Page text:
Other existing government programmers include the Comprehensive Agriculture Support Programme, Ilima/Letsema, LandCare, and MAFISA, the Micro Agricultural Financial Institutions of South Africa which all seek to address the financial services needs of the smallholder farmers and agri-businesses.

In addition to these, government has also introduced innovative programmes such as the Agricultural Parks or Agriparks in all 53 District Municipalities which provide much needed markets for emerging farmers.

President Zuma said with all these initiatives in place, they are also aware of the need to invest in recruiting, training and supporting agricultural extension officers, who should be knowledgeable and able to assist farmers.

However, for these interventions in agriculture to succeed, the President said all sectors must work together.

“It is for this reason that we developed the Operation Phakisa in Agriculture, Rural Development and Land Reform programme in agriculture, which we launched in February this year in Tshwane. It brings together government, business, labour, academia and the agricultural sector to find solutions and boost the agriculture sector.”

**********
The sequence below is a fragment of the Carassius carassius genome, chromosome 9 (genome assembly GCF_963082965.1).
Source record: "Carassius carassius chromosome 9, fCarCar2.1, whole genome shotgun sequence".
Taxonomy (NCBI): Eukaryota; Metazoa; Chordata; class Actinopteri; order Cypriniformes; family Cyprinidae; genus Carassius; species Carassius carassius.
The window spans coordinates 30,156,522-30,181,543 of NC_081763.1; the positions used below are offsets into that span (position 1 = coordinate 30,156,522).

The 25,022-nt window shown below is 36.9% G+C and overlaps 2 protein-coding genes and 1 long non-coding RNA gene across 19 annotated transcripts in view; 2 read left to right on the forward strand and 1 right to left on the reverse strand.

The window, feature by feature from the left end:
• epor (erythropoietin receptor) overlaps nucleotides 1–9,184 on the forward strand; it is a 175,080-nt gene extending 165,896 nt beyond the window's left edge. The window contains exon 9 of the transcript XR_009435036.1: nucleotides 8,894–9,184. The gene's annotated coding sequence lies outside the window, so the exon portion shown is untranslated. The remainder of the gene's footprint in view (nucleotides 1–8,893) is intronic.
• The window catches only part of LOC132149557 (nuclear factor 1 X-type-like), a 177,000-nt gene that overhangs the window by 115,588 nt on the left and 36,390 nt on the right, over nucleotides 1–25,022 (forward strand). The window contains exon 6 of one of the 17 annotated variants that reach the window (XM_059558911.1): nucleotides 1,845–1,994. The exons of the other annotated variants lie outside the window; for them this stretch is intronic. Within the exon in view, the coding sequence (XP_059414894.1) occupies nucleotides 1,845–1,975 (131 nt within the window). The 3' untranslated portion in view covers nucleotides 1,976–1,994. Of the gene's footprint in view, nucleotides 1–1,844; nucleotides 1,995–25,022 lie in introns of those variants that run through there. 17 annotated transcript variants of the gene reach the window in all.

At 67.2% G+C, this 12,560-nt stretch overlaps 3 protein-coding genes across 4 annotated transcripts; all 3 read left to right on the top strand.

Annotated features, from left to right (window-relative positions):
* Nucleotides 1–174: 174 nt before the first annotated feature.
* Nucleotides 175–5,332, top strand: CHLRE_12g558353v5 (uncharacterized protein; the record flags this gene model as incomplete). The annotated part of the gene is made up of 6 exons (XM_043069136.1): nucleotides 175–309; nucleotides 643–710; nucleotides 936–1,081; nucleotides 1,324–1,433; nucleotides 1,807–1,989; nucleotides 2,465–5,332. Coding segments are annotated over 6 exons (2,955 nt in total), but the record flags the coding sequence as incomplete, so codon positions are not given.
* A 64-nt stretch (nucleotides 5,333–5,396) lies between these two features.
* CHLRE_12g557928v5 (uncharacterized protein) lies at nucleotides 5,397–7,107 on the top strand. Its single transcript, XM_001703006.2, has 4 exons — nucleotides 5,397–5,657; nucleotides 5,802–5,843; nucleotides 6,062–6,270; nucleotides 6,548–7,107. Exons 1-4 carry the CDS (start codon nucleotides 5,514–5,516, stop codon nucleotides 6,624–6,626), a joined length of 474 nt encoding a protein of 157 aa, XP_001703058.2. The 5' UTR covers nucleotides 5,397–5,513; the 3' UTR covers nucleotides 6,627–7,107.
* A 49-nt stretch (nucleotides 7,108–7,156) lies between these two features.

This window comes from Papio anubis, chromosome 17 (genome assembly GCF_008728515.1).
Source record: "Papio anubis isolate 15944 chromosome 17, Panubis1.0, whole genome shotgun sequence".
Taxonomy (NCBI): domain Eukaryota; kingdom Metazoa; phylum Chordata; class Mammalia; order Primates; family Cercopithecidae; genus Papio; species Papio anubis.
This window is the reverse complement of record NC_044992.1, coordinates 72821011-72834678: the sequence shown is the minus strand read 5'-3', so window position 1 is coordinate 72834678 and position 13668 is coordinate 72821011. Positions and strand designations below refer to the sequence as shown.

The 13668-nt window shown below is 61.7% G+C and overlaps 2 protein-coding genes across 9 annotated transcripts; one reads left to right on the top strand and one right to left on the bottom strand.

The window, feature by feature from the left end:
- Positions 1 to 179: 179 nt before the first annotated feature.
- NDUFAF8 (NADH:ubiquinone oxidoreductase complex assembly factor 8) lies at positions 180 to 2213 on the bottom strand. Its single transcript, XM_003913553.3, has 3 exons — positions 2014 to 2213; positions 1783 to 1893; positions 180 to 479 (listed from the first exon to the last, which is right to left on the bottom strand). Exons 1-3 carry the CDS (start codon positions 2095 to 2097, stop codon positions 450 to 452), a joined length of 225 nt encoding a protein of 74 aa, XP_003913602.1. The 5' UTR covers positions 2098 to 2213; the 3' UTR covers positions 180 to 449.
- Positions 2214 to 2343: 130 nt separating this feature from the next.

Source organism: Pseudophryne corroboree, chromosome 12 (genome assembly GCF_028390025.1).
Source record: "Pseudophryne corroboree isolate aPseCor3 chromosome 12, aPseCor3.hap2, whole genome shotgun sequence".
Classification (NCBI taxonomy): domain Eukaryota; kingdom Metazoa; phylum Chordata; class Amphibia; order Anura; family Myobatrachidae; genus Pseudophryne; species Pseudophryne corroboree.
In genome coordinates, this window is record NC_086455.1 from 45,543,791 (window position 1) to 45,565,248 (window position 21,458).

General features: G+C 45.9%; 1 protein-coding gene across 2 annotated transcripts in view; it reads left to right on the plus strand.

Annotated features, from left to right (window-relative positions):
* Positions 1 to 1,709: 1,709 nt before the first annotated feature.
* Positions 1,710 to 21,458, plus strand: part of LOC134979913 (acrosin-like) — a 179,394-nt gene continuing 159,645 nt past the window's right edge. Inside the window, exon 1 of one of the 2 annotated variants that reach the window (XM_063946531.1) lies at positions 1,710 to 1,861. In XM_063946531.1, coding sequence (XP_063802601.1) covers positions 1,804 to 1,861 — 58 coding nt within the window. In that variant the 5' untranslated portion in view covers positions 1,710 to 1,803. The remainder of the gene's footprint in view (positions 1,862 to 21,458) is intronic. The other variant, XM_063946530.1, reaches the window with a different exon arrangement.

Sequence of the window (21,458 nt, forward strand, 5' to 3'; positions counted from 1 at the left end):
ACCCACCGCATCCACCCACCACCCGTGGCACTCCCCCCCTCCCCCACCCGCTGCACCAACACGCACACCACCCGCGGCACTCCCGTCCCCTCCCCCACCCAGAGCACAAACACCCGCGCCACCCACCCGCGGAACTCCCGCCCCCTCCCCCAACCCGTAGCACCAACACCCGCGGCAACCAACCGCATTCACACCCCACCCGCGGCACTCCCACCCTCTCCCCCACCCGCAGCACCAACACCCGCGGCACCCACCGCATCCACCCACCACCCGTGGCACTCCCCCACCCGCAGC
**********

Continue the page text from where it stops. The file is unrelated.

President Zuma went on to assure the association that government is committed to rooting out the scourge of corruption to restore investor confidence.

“We remain fully committed to clean governance. Funds that are allocated for public services must be used for public services and nothing else. There must be no deviation in this regard.

“I therefore wish to assure you all that law enforcement agencies have been authorised to deal decisively with corruption and crime in both the private and public sectors,” added President Zuma.

Broadband to transform rural economies

Broadband has the potential to transform rural economies to overcome many of the challenges of distance and isolation, says Deputy President Cyril Ramaphosa.

Speaking at the OR Tambo Broadband Project launch in Mhlontlo and King Sabata Dalindyebo municipalities in the Eastern Cape, the Deputy President said the project is of great significance for the country as a whole.